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As the title suggests, this film moves like the waves, both technically and taste. Waves reminded that Trey Edward Shults who gave birth to out-of-the-box works through Krisha (2015), was still keen to explore and break the boundaries of storytelling, after It Comes at Night (2017) which was more like an attempt to become a hipster.

Through the camera arrangement directed by his cinematographer, Drew Daniels, Shults packed a wave-like opening in the ocean. The camera rotates 360 degrees, occasionally moves wildly, occasionally slows down, even when just highlighting the smartphone screen, there are still movements like small ripples. We can also feel how rich and dynamic the life of the main character, a popular high school student and wrestling athlete named Tyler (Kelvin Harrison Jr.).

His wrestling career is great, making sports scholarships from famous universities seems to be just a matter of time. Although his father, Ronald (Sterling K. Brown), who was a former athlete, often put too much pressure on him, his stepmother, Catherine (Renée Elise Goldsberry) made Tyler not lack of affection. Moreover, his love affair with Alexis (Alexa Demie) was in a fierce heat. Best Movie Site

Tyler’s life was perfect at a glance, even though there were actually some seeds of problems that were ready to overflow. As a result of often pushing himself, Tyler’s shoulder suffered SLAP injuries (Superior Labral Tear from Anterior to Posterior) Tear level 5 aka the worst level. Depressed, Tyler was actually lectured by Ronald, who said, “Do you think you only have problems ?!” He also chose silence, keeping the injury a secret. At the same time, Alexis found that she had been late for three weeks.

Then everything that is feared happens. Tyler was injured in the middle of the match and his wrestling career was ruined. Instead of raising the morale of his son, Ronald blamed it. The father is reluctant to listen, the child refuses to talk. Likewise, about Alexis pregnancy. Tyler insisted on forcing an abortion without caring about his girlfriend’s perspective. Waves raised the importance of the process of speaking and listening in openness. The whole conflict comes because of his character refusing to “put his ear” while letting the ego control him. Movie Review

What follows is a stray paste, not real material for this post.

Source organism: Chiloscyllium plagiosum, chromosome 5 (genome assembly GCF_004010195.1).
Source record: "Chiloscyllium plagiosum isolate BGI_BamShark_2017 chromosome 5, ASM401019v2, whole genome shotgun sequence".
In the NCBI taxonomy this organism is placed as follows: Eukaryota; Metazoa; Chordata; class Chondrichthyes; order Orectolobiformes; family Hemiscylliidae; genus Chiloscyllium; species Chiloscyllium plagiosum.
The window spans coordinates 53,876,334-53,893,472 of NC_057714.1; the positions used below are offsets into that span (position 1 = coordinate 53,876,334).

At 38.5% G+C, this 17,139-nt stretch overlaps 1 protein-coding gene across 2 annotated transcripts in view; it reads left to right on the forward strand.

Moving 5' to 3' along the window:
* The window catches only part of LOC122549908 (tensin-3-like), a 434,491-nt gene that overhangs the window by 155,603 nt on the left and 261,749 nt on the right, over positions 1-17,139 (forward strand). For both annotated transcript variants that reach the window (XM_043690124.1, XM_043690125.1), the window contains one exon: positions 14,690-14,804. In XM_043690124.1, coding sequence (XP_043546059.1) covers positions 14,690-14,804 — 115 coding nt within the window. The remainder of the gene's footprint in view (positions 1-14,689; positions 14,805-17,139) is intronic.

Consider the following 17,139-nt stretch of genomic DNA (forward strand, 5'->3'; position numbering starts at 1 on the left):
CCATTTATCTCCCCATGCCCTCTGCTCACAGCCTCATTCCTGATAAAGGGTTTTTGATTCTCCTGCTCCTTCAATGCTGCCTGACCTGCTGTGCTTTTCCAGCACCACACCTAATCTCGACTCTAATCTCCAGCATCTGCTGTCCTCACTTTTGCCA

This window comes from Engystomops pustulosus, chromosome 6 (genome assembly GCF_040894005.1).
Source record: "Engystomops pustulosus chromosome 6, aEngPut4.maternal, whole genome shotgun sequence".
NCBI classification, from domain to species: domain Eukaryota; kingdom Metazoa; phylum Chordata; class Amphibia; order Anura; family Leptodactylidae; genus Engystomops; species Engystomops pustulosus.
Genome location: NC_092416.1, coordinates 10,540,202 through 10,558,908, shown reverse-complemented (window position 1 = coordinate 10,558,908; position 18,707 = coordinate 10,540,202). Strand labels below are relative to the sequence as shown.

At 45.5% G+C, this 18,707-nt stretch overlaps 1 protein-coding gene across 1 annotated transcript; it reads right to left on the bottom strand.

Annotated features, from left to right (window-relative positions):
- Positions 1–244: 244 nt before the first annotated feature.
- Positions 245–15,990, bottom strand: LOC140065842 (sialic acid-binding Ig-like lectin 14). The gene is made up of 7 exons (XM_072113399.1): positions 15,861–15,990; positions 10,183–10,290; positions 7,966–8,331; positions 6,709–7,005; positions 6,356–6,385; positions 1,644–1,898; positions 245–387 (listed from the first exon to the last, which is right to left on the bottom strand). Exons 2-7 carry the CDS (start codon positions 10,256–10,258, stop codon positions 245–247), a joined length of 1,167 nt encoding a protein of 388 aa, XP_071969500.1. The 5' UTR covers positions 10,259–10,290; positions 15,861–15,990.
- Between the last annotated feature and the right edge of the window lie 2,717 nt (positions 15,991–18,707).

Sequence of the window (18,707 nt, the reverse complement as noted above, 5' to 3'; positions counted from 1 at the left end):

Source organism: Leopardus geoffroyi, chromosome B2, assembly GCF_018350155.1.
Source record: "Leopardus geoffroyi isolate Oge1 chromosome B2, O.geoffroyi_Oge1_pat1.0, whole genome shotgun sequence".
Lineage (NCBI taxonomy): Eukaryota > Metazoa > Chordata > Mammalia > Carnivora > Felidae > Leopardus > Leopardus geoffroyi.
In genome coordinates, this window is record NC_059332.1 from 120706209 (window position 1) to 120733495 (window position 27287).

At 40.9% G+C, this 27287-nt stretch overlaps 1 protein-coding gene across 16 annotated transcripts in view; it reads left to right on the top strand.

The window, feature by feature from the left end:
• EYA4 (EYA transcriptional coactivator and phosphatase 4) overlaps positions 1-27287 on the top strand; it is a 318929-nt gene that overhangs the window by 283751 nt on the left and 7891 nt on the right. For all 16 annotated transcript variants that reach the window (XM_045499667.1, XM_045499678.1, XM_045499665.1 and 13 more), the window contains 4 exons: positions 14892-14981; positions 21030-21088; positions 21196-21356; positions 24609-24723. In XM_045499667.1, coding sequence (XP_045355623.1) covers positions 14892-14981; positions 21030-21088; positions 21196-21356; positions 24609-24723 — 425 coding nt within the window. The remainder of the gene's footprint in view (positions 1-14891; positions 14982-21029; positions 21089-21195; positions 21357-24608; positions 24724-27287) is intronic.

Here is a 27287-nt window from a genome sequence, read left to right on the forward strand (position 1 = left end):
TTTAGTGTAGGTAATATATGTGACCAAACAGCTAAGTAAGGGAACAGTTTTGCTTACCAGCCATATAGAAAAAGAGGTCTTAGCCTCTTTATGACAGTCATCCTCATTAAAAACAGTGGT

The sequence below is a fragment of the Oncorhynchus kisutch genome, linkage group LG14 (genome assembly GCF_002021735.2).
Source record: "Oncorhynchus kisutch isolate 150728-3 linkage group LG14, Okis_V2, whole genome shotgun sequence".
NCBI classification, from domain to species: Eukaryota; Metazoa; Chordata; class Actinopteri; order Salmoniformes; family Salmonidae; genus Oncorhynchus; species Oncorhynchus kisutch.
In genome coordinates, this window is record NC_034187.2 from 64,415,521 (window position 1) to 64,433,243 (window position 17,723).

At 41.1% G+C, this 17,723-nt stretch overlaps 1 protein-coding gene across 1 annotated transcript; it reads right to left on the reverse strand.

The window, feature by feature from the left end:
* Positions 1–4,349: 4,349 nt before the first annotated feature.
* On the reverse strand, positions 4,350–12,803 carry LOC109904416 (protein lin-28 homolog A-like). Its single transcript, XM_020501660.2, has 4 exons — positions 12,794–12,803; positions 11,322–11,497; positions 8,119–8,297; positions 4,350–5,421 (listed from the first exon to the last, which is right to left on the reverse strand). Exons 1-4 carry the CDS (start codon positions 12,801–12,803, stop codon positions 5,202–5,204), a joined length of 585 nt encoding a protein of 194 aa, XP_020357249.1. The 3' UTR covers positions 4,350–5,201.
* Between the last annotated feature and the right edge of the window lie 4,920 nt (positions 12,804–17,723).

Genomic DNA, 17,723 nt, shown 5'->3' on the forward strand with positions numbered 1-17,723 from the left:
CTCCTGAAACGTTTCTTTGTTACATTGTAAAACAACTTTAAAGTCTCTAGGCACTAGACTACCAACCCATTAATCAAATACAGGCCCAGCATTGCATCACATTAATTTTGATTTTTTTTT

Waves are not made so that the audience sympathizes with the protagonist, remembering that over time, Tyler is increasingly devastated and increasingly ignorant. Waves’ goal is to make us share the same pain and anxiety. Shults like carrying us across the fierce waves, which can change from presenting a sense of tightness, then relief, only to suddenly throw a wound.

The dynamics of emotions are represented by the visuals. Drew Daniels jelly played with colors, whether it was Tyler’s blue walled room decorated with a ray of sunlight entering through the red-green-blue curtains, the night studded with neon lights that, although vibrant, still seemed dark, to the dark blue that colored the sea at dusk. But the most striking and memorable of course is how Shults combined four aspect ratios (some say five, but I only found four, as well as data from IMDb) in his film.

Opened with a standard ratio of 1.85: 1, the picture narrows when Tyler’s pressure gets greater (to 2.35: 1, briefly becomes 2.67: 1, then ends at 1.33: 1). What happens after the aspect ratio hits the 1.33: 1 format where the protagonist reaches its lowest point? That’s when Shults made an unexpected decision regarding the direction of the story. Waves enters the second round, passing the focus to Tyler’s sister, Emily (Taylor Russell), changing from a series of shattering stories to constructive. And guess what? The aspect ratio is slowly returning to normal.

Dividing the plot into two rounds with opposite focus, indicates how Shults did not underestimate the process of healing a wounded heart. Even though it doesn’t keep surprises like the first half, plus the slackening intensity because we can already guess the pattern that the film is going to take, it’s still fun when a series of pains that previously hit endlessly began to be washed away by positive emotions. Top Movie

Do not want to lose from the visual department, the sound system of this film is also good at representing taste. Starting from the painful sound effects when Tyler was injured, as well as the director’s choice of music consisting of rap numbers, R&B, to electronic pop that sounded atmospheric (not a surprise if there was Radiohead). While in the cast, the trio of Kelvin Harrison Jr., Taylor Russell, and Sterling K. Brown managed to pour raw emotions that effectively gripped the hearts of the audience.

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